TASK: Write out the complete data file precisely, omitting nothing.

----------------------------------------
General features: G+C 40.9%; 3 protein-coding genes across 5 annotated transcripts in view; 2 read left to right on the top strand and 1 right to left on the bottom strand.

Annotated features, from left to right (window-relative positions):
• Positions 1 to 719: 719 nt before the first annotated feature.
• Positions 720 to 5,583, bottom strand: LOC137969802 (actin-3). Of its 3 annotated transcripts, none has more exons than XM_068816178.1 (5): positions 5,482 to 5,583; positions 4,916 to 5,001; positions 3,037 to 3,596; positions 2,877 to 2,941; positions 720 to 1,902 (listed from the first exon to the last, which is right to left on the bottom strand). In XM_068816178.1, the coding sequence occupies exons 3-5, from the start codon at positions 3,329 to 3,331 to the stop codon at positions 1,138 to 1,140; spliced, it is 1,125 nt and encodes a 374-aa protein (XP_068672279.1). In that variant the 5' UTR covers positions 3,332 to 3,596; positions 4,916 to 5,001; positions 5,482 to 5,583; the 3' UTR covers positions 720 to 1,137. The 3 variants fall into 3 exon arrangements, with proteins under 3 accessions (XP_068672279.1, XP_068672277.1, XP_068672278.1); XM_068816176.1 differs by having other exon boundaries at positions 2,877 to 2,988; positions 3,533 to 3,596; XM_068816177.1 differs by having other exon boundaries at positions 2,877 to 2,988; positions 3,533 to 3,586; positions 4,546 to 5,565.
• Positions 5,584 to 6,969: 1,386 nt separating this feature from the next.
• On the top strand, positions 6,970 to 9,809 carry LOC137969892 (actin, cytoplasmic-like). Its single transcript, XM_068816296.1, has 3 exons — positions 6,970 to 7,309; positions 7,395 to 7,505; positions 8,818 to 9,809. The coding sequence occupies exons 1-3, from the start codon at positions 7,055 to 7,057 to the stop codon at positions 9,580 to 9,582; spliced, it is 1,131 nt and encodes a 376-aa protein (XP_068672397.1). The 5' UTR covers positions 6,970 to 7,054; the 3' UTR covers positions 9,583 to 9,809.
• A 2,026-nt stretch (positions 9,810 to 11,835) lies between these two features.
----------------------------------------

General features: G+C 40.9%; 3 protein-coding genes across 5 annotated transcripts in view; 2 read left to right on the top strand and 1 right to left on the bottom strand.

Annotated features, from left to right (window-relative positions):
• Positions 1 to 719: 719 nt before the first annotated feature.
• Positions 720 to 5,583, bottom strand: LOC137969802 (actin-3). Of its 3 annotated transcripts, none has more exons than XM_068816178.1 (5): positions 5,482 to 5,583; positions 4,916 to 5,001; positions 3,037 to 3,596; positions 2,877 to 2,941; positions 720 to 1,902 (listed from the first exon to the last, which is right to left on the bottom strand). In XM_068816178.1, the coding sequence occupies exons 3-5, from the start codon at positions 3,329 to 3,331 to the stop codon at positions 1,138 to 1,140; spliced, it is 1,125 nt and encodes a 374-aa protein (XP_068672279.1). In that variant the 5' UTR covers positions 3,332 to 3,596; positions 4,916 to 5,001; positions 5,482 to 5,583; the 3' UTR covers positions 720 to 1,137. The 3 variants fall into 3 exon arrangements, with proteins under 3 accessions (XP_068672279.1, XP_068672277.1, XP_068672278.1); XM_068816176.1 differs by having other exon boundaries at positions 2,877 to 2,988; positions 3,533 to 3,596; XM_068816177.1 differs by having other exon boundaries at positions 2,877 to 2,988; positions 3,533 to 3,586; positions 4,546 to 5,565.
• Positions 5,584 to 6,969: 1,386 nt separating this feature from the next.
• On the top strand, positions 6,970 to 9,809 carry LOC137969892 (actin, cytoplasmic-like). Its single transcript, XM_068816296.1, has 3 exons — positions 6,970 to 7,309; positions 7,395 to 7,505; positions 8,818 to 9,809. The coding sequence occupies exons 1-3, from the start codon at positions 7,055 to 7,057 to the stop codon at positions 9,580 to 9,582; spliced, it is 1,131 nt and encodes a 376-aa protein (XP_068672397.1). The 5' UTR covers positions 6,970 to 7,054; the 3' UTR covers positions 9,583 to 9,809.
• A 2,026-nt stretch (positions 9,810 to 11,835) lies between these two features.